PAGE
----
An EP study is an accurate method for studying the heart’s electrical system. It allows doctors to find abnormal sites inside the heart that may be causing serious arrhythmias (abnormal heart rhythms).
During an EP study, doctors insert special electrode catheters (long, flexible wires) into the heart. These catheters can sense electrical activity in different parts of the heart. They can also be used to deliver tiny electrical impulses to pace the heart (cause it to beat).
Why is the EP Study Important?
The EP study helps doctors diagnose your problem accurately and lets them choose the best treatment for you. EP studies are most often used for people who have symptoms of a rhythm problem, such as palpitations, lightheadedness, or fainting spells. They are also used for people who have had dangerous arrhythmias or are at risk for cardiac arrest. (During cardiac arrest, the heart stops pumping blood.)
The reasons for the EP study test:
- To diagnose the cause of your symptoms, such as palpitations, lightheadedness, or fainting spells.
- To see how severe an arrhythmia is and predict the risk of a future cardiac event, such as dying from a heart-related problem.
- To decide whether you need an implantable device (such as a pacemaker or defibrillator) or a treatment procedure (such as catheter ablation).
- To pinpoint the location of a known arrhythmia and decide the best treatment
- To see how well certain medications are working to control an arrhythmia
Before the Procedure:
- Do not eat or drink anything for 6 to 8 hours before the procedure. You may have small sips or water to take your medications.
- You may be asked to stop some medications (such as antiarrhythmic drugs) for 2 or 3 days before the test. Check with your doctor several days before the procedure.
- Bring a list of the names and dosages of all the medications you are taking.
- Ask someone to drive you to and from hospital. You will not be permitted to drive home after the procedure, since you may be sedated.
- Pack a small bag in case you will have to stay in the hospital overnight. Take a robe, slippers, pajamas or nightgown, and toiletries.
- Tell the doctor or nurse if you have had any allergic reactions to medications or x-ray dye (contrast), iodine or seafood, or if you have a history of bleeding problems.
- Empty your bladder as much as possible before the procedure begins.
What To Expect
An EP study usually takes from 1 to 4 hours, but it can sometimes last longer.
You will be given medication to help you relax and make you drowsy. You may be awake, or you may sleep through part or all of the test. The staff will be monitoring you at all times.
The EP study generally is not painful, although you may feel some pressure as the catheters are put in. you may also feel some discomfort from lying still for a long time.
During the study, doctors may stimulate your heart with tiny electrical impulses. You will not feel these impulses, but they may bring on the arrhythmia that has caused your symptoms in the past. Let the staff know if you feel palpitations, lightheadedness, chest pain, shortness of breath, or other symptoms.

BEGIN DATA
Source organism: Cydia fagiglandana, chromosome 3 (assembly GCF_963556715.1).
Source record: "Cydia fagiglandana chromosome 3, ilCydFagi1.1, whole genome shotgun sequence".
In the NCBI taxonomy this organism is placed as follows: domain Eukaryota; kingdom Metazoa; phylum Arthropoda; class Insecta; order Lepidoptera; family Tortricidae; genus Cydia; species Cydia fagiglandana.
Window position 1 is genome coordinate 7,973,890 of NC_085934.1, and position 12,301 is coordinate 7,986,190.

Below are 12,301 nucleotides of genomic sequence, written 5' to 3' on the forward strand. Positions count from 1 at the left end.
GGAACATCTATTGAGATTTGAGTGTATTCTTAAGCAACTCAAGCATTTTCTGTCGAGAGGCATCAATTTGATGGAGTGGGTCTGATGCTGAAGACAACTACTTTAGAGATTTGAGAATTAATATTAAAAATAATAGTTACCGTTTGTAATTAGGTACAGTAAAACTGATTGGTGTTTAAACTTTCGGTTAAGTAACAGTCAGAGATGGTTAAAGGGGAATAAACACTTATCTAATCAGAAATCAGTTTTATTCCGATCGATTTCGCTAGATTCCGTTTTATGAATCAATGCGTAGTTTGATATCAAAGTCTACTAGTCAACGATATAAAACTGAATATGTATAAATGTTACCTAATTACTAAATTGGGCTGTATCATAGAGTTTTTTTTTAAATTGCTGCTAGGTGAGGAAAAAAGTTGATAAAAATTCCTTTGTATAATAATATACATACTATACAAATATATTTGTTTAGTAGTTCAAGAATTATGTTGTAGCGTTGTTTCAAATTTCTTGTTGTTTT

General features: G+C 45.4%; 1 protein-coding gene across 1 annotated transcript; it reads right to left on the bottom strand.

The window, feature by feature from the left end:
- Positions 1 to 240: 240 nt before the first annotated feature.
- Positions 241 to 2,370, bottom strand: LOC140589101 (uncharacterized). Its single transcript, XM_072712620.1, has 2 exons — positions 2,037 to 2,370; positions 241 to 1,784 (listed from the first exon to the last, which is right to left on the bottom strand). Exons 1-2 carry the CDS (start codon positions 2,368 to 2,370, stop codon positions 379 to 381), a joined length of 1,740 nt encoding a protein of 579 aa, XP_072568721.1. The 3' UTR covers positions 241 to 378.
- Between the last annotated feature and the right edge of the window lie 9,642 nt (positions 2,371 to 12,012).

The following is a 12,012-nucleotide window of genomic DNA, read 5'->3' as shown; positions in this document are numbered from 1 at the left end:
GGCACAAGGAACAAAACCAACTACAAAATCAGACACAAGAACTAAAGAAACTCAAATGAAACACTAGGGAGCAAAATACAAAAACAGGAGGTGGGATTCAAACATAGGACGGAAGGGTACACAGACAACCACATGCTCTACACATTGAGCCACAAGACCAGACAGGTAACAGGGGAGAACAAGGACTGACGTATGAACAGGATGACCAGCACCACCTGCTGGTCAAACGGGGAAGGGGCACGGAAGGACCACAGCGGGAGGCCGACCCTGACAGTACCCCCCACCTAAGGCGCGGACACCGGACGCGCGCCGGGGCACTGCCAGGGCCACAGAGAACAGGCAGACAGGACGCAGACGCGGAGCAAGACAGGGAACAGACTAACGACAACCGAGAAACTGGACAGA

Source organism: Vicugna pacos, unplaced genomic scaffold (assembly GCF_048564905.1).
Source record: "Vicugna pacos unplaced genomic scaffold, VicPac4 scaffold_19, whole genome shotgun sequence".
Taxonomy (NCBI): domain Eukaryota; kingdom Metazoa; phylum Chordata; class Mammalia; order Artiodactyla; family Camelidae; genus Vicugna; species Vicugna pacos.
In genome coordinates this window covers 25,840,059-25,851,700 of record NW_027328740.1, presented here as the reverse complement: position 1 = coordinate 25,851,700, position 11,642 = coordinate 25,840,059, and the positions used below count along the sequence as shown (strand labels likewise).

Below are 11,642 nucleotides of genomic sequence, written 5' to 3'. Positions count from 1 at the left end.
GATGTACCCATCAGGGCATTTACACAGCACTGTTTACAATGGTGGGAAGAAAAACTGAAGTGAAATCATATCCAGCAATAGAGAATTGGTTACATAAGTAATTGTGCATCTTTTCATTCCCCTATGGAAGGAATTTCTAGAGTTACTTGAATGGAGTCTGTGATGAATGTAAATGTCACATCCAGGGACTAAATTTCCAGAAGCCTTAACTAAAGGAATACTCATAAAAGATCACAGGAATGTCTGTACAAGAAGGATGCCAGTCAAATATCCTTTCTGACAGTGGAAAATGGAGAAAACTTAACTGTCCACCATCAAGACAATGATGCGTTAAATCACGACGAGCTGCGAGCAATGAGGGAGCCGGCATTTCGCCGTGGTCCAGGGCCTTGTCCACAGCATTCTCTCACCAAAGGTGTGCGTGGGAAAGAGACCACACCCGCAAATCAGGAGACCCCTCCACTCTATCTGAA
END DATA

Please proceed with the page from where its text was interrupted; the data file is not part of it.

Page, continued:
An arrhythmia brought on in the EP lab will often stop on its own. If it does not, doctors will pace the heart or give medications through the IV line to try to restore a normal heart rhythm.
If a very fast rhythm still does not stop, an electric shock may be delivered to the heart to restore a normal rhythm. You will not feel the shock because you will be sedated first.
Is the EP Study Safe?
The EP Study test is generally safe, however, because one or more catheters are put into the body, an the test does have some risk. The risk is small, however.
Some people may have bleeding at the insertion site. Blood collects under the skin and causes swelling and/or bruising in the groin or arm.
More serious complications, such as infection, blood clots, damage to the heart or blood vessels, collapsed lung, stroke, or heart attack are rare. Death is very rare.
Most patients who have an EP Study do not have serious complications. However, you should be aware of the risk involved. If you have any questions about your own risk, ask your doctor.
After You Go Home
- Limit your activity during the first couple of days at home. You can move about, but do not strain or lift heavy objects.
- A bruise or a small lump under the skin at the catheter insertion is quite common. It should disappear within a few weeks.
- Ask your doctor when you can return to your normal activities and whether there are things you should not do.
- If you had catheter ablation, you may have occasional skipped heartbeats for a few weeks. You may also feel palpitations that last for 2 to 3 beats. These symptoms are common and will happen less often over the time.
- Ask your doctor or nurse which medications you can keep taking and which ones you need to stop.
- Call you doctor or nurse if the insertion site becomes painful or warm to the touch, or you develop a temperature over 100°F.
- Call your doctor if your rapid heart rhythm returns, or if you have dizzy spells, chest pain, or shortness of breath.
- Call your doctor if the insertion site begins to bleed, the bruising or swelling increases, or the leg ( or arm) where the catheters were inserted feels cold or numb.